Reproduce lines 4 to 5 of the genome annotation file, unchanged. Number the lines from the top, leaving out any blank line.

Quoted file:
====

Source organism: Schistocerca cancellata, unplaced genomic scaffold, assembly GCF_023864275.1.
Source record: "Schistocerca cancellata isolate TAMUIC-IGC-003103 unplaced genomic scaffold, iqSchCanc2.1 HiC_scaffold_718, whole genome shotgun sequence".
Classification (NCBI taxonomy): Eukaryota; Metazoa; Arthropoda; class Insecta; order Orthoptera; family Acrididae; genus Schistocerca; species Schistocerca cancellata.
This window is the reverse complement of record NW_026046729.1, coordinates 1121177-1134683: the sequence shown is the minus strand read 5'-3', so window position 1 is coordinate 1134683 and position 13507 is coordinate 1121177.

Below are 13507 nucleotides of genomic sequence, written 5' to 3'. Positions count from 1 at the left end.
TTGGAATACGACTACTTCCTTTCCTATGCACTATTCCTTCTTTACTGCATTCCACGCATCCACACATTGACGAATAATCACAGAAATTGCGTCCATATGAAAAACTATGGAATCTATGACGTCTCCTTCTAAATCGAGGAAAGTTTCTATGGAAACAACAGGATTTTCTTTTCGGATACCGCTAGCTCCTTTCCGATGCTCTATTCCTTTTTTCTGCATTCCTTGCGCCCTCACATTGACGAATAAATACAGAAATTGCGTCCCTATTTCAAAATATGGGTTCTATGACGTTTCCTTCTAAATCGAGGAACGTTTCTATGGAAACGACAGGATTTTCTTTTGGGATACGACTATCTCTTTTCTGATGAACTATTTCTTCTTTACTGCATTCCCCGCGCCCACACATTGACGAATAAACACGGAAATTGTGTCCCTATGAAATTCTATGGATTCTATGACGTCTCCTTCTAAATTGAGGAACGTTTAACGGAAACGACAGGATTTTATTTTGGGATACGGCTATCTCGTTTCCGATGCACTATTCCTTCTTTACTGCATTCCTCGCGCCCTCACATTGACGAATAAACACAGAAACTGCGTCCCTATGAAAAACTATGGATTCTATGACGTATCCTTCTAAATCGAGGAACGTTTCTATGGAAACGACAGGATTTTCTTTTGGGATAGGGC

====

This window is the reverse complement of record NW_026046729.1, coordinates 1121177-1134683: the sequence shown is the minus strand read 5'-3', so window position 1 is coordinate 1134683 and position 13507 is coordinate 1121177.

Below are 13507 nucleotides of genomic sequence, written 5' to 3'. Positions count from 1 at the left end.